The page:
The longest distance in Paris is between the Metro stop Charles de Gaulle and metro stop Porte de Maillotte. When you've got to get up early to travel, what's the first thing you do? You go out the night before. This is always a great idea because it ensures that you'll hit the snooze button at 8:30 am and then not really remember hitting it. This is great because it leads to less time. And while packing your bag and leaving for the airport might seem like the logical thing to do, what's even more pressing is transferring some stories you need to edit onto your eReader. This is really fast because all you have to do is reformat 7 documents and then sync them to your reader. Piece of cake. Not having eaten breakfast yet, or emptied the garbage, you quickly down the watermelon, and then get the back ready to take out. You now have less than an hour. No problem. It's a twenty minute trip, thirty, tops. Until you reach Charles de Gaulle metro stop and start seeing signs for the M1. Ha! The M1. I'd like to talk to one of the people at the Paris Metro! This is because while the subway used to be just one stop between the two, it's now allegedly replaced by a bus during construction. And I say allegedly because the supposed M1 bus is a phantom.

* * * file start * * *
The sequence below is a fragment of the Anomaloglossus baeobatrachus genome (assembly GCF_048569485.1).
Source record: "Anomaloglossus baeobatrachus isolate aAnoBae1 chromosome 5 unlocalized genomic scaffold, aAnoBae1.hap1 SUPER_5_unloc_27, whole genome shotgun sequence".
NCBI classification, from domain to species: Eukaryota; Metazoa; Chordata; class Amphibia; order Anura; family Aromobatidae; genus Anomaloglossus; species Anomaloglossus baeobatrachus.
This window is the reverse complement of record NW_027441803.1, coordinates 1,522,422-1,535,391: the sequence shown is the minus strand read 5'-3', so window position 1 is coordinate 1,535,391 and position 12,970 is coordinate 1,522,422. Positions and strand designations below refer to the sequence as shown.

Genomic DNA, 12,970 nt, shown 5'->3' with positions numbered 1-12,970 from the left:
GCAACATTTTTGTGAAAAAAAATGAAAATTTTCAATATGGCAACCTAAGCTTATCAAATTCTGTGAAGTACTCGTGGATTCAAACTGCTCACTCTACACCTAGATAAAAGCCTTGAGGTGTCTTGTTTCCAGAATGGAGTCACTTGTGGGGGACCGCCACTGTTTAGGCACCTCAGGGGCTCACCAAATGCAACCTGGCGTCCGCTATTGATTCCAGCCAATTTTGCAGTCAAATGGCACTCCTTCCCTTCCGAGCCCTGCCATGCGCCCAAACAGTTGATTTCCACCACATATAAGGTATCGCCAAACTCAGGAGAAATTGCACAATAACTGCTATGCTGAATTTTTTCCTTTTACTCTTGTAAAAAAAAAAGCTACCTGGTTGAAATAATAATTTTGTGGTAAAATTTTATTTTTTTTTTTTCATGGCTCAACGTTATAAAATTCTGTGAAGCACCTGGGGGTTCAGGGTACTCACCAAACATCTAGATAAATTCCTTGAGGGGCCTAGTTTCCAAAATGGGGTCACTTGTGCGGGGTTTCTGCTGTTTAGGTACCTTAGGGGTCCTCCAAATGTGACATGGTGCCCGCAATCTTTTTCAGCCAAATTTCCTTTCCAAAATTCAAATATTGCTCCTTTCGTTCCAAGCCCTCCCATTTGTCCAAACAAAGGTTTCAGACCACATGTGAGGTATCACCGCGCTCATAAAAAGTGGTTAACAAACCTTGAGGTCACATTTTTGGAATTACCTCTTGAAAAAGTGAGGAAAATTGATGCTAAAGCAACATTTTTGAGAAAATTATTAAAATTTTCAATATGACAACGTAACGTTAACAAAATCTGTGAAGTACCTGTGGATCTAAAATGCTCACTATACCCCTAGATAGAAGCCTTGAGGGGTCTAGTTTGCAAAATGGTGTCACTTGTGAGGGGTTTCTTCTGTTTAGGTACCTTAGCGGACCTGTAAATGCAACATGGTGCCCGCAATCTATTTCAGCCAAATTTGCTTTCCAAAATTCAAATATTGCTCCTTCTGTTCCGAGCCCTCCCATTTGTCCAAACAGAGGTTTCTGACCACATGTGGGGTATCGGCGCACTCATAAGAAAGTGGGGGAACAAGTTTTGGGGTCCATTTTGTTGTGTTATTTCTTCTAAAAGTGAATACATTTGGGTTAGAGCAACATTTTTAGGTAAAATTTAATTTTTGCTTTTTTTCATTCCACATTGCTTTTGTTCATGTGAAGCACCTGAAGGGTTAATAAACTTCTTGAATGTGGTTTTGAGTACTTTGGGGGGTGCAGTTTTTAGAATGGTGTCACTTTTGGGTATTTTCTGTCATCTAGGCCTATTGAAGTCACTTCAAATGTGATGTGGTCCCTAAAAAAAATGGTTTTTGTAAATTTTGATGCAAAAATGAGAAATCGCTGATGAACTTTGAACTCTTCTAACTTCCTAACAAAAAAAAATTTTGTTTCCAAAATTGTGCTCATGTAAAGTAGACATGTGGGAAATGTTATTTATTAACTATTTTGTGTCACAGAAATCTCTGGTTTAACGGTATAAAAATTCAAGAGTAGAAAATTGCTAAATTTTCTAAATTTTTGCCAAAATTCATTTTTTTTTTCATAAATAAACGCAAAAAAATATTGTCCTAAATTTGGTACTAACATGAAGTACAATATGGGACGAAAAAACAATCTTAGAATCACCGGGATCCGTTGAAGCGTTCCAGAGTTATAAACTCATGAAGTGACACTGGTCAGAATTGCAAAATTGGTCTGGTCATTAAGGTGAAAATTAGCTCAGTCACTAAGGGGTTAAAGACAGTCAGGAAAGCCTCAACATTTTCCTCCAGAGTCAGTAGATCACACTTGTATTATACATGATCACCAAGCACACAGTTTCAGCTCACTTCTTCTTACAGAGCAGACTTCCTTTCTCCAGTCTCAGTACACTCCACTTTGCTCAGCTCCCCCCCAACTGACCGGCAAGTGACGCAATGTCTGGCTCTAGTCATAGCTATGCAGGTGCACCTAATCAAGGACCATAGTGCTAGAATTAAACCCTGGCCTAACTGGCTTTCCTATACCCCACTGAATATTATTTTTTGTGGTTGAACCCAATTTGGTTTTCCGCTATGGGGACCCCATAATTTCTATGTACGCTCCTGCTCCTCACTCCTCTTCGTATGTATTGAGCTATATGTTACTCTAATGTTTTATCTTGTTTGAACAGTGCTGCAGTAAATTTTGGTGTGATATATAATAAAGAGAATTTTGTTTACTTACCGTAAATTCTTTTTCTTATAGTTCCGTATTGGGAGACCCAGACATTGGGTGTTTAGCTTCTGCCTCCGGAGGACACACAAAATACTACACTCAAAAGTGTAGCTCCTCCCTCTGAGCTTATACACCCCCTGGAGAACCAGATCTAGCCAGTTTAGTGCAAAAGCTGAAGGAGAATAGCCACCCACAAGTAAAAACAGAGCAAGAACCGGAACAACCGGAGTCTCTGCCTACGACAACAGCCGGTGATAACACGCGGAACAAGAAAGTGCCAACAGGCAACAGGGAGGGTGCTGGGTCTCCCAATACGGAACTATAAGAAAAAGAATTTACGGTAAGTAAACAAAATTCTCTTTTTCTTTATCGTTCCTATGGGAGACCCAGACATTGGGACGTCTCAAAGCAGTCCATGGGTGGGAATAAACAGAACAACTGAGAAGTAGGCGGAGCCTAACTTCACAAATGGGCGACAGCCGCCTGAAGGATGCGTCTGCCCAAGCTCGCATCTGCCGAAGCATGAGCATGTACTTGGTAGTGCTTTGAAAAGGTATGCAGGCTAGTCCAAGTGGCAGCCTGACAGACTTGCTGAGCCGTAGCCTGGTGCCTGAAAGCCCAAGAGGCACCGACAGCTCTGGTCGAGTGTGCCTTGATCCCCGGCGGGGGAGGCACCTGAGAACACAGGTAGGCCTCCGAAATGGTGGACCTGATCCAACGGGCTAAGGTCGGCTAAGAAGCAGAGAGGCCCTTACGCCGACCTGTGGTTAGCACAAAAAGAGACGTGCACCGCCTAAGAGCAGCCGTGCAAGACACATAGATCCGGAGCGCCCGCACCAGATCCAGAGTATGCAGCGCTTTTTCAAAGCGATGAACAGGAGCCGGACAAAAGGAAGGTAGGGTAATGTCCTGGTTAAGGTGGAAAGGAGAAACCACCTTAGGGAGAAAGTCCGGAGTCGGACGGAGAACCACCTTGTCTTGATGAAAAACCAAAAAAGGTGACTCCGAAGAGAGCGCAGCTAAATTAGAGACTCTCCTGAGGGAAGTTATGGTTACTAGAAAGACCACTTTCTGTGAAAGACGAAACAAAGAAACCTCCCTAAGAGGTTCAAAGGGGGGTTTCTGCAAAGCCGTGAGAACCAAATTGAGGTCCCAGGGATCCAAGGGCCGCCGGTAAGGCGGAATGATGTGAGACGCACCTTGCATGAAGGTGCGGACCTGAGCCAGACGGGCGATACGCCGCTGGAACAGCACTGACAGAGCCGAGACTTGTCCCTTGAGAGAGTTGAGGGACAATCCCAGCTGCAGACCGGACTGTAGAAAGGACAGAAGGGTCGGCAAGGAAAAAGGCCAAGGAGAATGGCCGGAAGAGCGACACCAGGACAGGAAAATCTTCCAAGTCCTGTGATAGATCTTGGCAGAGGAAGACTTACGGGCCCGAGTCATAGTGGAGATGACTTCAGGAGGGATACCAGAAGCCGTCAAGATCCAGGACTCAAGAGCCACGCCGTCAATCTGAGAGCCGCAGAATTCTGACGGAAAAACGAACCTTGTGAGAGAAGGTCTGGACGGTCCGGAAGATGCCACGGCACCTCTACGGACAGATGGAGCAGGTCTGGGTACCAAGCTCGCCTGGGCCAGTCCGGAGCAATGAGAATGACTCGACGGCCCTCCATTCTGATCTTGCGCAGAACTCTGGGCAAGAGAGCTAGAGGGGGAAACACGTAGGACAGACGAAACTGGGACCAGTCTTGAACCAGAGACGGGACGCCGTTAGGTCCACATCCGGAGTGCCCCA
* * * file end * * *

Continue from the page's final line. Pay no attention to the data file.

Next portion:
So while I thought I had a half an hour to make a single metro stop, I had less than 10 minutes. And that includes getting to the ticket counter and finding the bus. Take away the half mile of subterranean tunnels guiding me to the mysterious Exit 6, and the 1 mile ass-busting, side-splitting run, and you have the real distance. Don't forget to put in a quick stop at the ATM just in case the window didn't take cash. I finally arrived with 10 minutes to spare. I was sweaty and nearly out of breath. But I made it! Now off to Ireland!